for her; she is to say something to each person which will threaten, frighten or humiliate them. The woman, her sobs subsided, rises and begins but it doesn't work and she cops out by paying each, in turn, the most extravagant compliments, until finally a nauseated blonde woman in her twenties retches loudly and says disgustedly, "You sound so nice.1" She makes it sound obscene. And then there is another participant, a redheaded New Zealand woman, in her late twenties or early thirties, with her hair tied in pigtails arid wearing a short, little-girl skirt. She had been instructed to regress, to be an eight-year-old brat far the day. Jock Mckeen, one of the two psychiatrists on the Cold Mountain staff, later told me that she "had never explored or expressed herself as a bratty little girl." The scheme wasn't entirely successful. She became merely, "cute," but she did comprehend, for the first time in her life, that she had been repressed as a child and that it was still inhibiting her. Self-awareness. The name of the game. People come to Cold Mountain for many reasons and there seemed to be no pattern in age, which ran from midtwenties to mid-sixties, nor in occupation. I spoke with a British systems analyst, an airline pilot, a labor negotiator and then I quit asking what and asked only why. 'Again there was little pattern. It could be anything from a broken marriage to career-success/ennui. One person was looking .for strength to face terminal cancer. What they get is a close, often painful, examination of themselves, with a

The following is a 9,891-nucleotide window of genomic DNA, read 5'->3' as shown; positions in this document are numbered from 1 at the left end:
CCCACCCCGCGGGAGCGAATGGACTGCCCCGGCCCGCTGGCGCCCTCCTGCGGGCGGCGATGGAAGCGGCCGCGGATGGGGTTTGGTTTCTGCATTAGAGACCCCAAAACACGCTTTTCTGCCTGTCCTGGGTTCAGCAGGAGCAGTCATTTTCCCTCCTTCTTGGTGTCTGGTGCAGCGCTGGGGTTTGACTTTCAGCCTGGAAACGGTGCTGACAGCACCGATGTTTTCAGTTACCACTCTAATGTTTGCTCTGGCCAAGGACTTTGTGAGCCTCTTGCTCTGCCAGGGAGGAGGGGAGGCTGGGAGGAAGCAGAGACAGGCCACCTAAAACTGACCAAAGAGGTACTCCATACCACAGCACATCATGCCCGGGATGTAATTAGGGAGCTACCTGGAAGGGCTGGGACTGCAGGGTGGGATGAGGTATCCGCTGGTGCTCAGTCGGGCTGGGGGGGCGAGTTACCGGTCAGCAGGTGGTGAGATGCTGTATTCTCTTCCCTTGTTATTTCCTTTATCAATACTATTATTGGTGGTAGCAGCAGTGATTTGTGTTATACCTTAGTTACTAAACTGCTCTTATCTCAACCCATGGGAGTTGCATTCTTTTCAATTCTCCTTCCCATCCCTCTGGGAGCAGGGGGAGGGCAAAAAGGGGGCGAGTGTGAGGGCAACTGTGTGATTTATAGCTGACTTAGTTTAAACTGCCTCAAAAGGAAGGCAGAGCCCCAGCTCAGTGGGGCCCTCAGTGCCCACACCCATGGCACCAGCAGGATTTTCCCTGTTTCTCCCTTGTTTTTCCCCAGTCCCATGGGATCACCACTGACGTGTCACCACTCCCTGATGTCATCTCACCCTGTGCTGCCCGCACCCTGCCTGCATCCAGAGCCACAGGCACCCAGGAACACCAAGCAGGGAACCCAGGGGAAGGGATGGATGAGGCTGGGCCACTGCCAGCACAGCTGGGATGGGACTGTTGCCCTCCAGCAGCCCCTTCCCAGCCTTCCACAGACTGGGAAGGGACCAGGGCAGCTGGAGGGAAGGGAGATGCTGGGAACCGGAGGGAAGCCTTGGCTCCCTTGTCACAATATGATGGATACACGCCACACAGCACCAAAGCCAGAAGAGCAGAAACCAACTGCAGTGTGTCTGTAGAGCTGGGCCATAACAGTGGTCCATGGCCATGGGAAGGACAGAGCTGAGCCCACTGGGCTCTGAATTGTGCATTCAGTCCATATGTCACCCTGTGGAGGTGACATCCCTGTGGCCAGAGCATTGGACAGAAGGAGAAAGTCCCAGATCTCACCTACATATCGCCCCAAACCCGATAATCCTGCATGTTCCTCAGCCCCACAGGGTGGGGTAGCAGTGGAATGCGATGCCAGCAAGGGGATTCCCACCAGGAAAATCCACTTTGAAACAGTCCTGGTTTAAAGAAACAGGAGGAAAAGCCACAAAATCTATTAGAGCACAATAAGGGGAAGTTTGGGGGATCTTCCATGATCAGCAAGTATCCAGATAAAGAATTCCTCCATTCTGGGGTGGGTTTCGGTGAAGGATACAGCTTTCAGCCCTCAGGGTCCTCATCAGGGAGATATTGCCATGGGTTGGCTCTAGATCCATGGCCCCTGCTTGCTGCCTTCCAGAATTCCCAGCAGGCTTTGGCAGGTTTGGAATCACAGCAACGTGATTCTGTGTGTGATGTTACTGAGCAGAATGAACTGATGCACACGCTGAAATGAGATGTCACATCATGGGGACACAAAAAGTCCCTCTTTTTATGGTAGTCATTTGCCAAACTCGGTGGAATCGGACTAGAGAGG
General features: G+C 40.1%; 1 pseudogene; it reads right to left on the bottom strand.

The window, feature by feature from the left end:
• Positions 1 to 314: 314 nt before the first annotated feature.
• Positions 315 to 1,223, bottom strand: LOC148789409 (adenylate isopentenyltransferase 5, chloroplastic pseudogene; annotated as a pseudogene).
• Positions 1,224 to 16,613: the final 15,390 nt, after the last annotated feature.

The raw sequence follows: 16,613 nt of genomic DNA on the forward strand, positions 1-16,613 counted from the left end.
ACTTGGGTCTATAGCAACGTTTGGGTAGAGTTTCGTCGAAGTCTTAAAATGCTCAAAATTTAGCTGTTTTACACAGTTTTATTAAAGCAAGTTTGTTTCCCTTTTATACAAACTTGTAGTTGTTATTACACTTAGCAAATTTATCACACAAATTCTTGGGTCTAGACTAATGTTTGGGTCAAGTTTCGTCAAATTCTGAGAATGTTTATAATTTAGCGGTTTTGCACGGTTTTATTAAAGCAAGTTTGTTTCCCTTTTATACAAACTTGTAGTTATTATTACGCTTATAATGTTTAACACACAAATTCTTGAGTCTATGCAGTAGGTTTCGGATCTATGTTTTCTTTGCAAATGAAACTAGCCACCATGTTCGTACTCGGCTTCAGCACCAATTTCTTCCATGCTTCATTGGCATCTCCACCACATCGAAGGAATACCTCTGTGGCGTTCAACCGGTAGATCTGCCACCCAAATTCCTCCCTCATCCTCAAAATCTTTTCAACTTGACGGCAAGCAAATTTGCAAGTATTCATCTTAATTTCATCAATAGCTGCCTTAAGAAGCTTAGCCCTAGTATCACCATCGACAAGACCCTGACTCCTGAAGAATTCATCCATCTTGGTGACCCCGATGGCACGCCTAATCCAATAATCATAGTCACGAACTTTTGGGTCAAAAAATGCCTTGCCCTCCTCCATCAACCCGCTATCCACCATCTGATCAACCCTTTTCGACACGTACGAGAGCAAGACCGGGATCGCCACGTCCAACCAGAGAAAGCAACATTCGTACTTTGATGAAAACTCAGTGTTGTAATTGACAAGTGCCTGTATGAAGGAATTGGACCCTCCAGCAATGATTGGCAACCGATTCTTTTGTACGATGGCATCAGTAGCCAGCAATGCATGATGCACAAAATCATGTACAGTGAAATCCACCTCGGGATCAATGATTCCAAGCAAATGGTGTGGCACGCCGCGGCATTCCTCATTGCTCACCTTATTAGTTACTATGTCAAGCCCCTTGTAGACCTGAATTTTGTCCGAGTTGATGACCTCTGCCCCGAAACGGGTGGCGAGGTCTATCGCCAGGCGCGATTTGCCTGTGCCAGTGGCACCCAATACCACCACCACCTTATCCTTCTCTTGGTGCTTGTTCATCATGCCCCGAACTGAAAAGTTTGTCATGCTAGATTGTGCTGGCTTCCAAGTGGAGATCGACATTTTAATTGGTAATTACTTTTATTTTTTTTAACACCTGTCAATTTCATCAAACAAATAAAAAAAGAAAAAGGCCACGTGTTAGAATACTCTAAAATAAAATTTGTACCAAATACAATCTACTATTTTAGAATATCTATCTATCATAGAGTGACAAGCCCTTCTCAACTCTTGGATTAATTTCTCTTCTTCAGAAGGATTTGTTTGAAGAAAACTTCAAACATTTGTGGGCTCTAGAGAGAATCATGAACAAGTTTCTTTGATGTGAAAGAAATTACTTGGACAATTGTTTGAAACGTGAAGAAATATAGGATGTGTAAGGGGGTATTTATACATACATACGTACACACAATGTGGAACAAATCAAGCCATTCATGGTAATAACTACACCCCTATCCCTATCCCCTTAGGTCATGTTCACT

candid expression by fellow participants andleadersofhowtheyappeartotherest of the world. An encounter group, I was told, "is a safe place to risk removing our masks and sharing our insecurities." And of course there is much hugging and walking with arms around each other. This is encounter: touchy-feely therapy which sometimes seems to be selfindulgent, intimacy artificially generated within a closed group. The jargon is annoying sometimes; the goal is to be "together." Together is good. Grounded or centred is better. But the jargon is necessary and if the participants seemed overearnesf and somewhat neurotic, the leaders tended to be fairly earthy, pragmatic people without pretensions. "What we are trying to do," said Jock McKeen, "is make part of yourself available to you. You've seen the encounter. It's fundamental. The sharing of self with others, with other selves. This underlies all the other techniques and principles — psychosynthesis, acupuncture, body work, bioenergetics. People learn to express themselves." There is a link between physical and emotional pain, and one must learn to let go of inhibitions. Learning to ride pain is one way. Encounter, sensitivity training, call it what you will, is another. But for a demonstration for me they chose pain. Body work, according to the Cold Mountain Institute Journal, "is a combination of.shiatsu thumb massage and deep abdominal breathing designed to release blocked mental and physical energies. Release of rigid character armor and

13 W»k«nd M»a«ln«, *U» 1,1976